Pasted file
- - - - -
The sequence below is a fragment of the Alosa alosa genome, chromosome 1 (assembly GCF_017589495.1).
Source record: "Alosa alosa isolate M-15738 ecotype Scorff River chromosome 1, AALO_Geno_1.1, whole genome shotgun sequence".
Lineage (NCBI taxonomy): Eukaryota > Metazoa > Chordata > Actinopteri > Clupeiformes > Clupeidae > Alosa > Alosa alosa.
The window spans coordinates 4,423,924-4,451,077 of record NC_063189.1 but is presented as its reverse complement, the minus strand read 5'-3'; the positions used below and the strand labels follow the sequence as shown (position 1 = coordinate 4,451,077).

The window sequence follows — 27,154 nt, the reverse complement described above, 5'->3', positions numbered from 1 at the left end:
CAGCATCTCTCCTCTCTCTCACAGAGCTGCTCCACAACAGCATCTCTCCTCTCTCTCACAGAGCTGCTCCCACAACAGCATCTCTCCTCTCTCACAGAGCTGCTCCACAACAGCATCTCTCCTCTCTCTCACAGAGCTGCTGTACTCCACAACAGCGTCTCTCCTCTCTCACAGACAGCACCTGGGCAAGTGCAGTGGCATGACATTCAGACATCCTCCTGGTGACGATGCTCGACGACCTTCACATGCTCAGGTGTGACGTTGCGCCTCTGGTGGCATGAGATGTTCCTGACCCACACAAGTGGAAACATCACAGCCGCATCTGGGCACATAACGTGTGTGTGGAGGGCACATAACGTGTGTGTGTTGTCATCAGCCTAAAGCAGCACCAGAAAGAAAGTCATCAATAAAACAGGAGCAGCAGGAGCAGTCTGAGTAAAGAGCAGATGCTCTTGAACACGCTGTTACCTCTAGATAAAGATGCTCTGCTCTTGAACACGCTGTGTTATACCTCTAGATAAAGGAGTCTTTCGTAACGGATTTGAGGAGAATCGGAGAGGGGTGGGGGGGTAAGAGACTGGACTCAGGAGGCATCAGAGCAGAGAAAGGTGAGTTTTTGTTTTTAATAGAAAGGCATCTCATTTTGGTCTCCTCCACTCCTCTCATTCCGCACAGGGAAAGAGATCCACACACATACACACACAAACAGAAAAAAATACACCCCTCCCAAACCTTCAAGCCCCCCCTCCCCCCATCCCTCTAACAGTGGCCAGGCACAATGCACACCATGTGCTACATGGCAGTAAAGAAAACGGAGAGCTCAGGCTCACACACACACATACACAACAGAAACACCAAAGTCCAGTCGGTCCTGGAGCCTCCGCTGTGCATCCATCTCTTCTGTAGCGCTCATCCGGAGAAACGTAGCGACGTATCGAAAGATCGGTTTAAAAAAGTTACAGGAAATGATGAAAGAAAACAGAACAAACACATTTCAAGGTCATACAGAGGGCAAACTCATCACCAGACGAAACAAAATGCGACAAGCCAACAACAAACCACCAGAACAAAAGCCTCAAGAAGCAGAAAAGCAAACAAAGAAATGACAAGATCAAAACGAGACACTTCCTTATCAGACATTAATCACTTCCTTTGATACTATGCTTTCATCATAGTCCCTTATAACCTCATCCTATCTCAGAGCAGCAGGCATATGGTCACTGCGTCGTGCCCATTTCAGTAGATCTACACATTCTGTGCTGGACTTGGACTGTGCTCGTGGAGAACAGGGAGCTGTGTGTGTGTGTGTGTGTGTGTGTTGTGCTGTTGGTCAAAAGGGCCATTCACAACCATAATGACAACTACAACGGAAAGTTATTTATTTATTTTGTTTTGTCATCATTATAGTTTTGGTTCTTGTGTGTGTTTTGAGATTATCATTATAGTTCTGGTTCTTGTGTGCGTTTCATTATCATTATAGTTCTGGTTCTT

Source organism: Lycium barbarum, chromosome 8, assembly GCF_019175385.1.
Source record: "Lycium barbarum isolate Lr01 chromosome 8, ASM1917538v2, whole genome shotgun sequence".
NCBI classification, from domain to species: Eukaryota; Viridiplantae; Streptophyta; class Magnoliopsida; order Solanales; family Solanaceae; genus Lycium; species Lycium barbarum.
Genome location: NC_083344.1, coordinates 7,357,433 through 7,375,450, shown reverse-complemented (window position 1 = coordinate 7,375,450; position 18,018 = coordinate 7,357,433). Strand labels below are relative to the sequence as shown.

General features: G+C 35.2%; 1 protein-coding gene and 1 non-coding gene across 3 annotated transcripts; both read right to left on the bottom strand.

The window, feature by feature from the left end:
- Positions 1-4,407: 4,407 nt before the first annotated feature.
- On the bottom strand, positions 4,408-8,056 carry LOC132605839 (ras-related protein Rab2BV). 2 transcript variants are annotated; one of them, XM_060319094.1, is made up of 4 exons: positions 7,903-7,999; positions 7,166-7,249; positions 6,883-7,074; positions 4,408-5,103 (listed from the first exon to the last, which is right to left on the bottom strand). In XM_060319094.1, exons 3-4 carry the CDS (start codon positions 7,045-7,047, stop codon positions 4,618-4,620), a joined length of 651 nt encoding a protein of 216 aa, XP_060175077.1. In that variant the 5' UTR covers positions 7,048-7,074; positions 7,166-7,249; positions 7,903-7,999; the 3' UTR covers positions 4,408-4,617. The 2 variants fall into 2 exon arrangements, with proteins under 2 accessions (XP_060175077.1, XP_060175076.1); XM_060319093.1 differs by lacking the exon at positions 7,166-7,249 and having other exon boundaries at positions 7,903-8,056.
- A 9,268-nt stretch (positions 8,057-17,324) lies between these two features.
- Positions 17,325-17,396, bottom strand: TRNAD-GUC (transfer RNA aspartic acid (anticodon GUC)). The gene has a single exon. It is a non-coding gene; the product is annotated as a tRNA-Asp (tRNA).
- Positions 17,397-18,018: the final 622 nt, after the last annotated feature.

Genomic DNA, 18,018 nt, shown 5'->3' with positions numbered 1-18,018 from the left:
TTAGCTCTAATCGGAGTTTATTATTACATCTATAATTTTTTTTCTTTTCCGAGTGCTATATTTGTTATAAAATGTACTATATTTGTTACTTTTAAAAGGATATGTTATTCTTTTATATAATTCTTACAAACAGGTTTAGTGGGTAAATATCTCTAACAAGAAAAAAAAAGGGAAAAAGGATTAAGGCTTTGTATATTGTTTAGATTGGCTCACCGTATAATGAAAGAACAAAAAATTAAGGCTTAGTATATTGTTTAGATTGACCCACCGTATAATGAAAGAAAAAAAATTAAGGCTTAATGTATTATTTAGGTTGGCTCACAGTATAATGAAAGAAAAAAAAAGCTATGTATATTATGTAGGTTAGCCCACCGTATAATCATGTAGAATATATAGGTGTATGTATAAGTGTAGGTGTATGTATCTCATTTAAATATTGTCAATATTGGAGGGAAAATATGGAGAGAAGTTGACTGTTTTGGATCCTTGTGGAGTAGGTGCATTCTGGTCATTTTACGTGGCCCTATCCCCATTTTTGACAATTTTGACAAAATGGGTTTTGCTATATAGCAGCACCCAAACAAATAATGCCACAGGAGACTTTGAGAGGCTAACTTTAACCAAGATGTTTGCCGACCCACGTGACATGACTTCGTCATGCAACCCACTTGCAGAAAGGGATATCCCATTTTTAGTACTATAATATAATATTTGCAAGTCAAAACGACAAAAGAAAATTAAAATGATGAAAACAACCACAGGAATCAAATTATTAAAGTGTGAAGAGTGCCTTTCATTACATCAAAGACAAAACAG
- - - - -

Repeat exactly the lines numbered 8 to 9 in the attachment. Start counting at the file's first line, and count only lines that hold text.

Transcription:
Source record: "Lycium barbarum isolate Lr01 chromosome 8, ASM1917538v2, whole genome shotgun sequence".
NCBI classification, from domain to species: Eukaryota; Viridiplantae; Streptophyta; class Magnoliopsida; order Solanales; family Solanaceae; genus Lycium; species Lycium barbarum.